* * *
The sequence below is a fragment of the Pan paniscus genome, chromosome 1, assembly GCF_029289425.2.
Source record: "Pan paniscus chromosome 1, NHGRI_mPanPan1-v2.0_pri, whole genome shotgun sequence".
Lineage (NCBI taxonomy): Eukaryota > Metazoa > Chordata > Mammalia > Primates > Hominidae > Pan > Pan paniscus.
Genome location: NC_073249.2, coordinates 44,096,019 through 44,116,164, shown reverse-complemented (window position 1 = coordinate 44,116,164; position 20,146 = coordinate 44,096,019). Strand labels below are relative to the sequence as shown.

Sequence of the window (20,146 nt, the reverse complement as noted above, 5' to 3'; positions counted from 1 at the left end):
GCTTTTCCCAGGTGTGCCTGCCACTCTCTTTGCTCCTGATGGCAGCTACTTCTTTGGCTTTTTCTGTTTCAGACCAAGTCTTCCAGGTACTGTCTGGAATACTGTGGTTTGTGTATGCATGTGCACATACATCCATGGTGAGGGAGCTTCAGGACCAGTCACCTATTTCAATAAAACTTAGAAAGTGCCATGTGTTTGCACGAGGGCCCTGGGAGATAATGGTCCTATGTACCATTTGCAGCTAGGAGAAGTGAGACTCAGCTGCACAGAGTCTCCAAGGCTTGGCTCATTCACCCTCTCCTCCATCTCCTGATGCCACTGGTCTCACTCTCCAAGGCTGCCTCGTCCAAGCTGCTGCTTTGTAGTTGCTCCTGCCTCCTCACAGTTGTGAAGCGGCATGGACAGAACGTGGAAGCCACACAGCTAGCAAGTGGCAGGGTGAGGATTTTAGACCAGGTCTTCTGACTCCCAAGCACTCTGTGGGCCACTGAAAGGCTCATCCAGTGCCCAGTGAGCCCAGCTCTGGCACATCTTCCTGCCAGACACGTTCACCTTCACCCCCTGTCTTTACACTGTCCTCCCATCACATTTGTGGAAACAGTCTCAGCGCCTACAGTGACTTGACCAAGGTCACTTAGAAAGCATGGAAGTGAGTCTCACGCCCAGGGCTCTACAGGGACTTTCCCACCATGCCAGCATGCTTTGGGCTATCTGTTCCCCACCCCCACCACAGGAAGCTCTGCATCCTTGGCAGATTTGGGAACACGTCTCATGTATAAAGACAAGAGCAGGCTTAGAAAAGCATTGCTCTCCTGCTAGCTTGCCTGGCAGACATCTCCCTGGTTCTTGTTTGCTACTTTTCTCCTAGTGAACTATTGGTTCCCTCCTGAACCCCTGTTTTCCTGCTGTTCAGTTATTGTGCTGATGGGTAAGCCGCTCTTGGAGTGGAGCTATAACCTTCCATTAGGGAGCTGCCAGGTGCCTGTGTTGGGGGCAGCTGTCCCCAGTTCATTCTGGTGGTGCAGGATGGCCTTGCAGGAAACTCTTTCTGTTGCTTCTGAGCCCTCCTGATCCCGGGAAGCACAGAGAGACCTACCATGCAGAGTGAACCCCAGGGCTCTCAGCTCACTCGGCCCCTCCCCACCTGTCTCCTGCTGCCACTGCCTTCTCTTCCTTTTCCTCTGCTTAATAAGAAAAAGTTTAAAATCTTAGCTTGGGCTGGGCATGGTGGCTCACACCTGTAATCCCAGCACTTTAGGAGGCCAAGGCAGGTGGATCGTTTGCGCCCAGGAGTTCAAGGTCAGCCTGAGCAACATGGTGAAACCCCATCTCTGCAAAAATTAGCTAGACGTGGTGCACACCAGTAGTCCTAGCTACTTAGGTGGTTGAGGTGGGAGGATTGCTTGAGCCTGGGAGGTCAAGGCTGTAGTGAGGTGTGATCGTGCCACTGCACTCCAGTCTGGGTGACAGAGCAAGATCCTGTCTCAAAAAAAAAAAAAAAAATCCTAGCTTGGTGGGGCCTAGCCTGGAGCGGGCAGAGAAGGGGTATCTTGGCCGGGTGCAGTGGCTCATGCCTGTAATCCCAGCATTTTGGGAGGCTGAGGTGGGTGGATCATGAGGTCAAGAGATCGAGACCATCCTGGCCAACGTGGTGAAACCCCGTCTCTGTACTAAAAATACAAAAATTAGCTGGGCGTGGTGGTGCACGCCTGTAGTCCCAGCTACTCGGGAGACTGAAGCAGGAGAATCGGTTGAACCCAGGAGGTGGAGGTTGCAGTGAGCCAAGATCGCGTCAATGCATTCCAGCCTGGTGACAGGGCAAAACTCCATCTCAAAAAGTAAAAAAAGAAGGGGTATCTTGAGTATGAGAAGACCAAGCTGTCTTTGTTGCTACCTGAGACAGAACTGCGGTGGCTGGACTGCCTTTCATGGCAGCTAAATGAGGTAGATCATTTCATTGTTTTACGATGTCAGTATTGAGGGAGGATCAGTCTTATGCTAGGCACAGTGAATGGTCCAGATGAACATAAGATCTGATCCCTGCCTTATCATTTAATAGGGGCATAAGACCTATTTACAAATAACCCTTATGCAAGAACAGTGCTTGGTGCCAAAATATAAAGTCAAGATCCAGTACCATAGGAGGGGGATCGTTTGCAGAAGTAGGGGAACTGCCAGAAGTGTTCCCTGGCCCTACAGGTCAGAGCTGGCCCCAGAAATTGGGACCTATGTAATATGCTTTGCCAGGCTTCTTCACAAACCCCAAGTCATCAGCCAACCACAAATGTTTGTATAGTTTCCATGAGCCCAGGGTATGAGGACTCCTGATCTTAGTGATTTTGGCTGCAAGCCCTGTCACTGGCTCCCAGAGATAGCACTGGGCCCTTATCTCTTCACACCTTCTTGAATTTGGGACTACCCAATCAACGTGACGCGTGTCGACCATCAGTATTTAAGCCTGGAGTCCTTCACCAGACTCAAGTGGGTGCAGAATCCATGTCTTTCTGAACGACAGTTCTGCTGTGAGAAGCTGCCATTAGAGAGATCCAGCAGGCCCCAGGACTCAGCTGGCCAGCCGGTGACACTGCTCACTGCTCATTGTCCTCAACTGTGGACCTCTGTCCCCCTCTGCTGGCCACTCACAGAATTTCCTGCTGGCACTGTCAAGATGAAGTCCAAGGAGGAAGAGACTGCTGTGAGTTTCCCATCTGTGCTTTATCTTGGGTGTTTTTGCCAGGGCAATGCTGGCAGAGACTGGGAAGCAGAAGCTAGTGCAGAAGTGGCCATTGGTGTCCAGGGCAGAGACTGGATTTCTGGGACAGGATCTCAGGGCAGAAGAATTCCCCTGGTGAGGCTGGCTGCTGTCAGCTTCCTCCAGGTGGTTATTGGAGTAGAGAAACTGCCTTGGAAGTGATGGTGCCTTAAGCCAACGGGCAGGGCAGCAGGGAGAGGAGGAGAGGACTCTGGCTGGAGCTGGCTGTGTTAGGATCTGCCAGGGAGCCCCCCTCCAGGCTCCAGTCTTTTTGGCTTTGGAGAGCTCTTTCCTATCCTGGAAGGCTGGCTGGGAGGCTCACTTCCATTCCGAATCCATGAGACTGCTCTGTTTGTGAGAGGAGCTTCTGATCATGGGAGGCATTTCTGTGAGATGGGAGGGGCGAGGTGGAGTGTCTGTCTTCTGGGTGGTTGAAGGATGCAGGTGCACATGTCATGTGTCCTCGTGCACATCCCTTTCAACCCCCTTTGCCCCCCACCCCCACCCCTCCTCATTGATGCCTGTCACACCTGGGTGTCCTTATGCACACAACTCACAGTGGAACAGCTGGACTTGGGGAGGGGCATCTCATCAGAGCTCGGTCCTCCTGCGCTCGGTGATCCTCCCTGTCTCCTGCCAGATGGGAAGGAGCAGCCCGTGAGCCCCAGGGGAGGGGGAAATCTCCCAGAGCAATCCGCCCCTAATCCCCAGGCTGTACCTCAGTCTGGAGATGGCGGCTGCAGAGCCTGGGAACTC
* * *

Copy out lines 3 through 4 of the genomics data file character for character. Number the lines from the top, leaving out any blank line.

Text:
Lineage (NCBI taxonomy): Eukaryota > Metazoa > Chordata > Mammalia > Primates > Hominidae > Pan > Pan paniscus.
Genome location: NC_073249.2, coordinates 44,096,019 through 44,116,164, shown reverse-complemented (window position 1 = coordinate 44,116,164; position 20,146 = coordinate 44,096,019). Strand labels below are relative to the sequence as shown.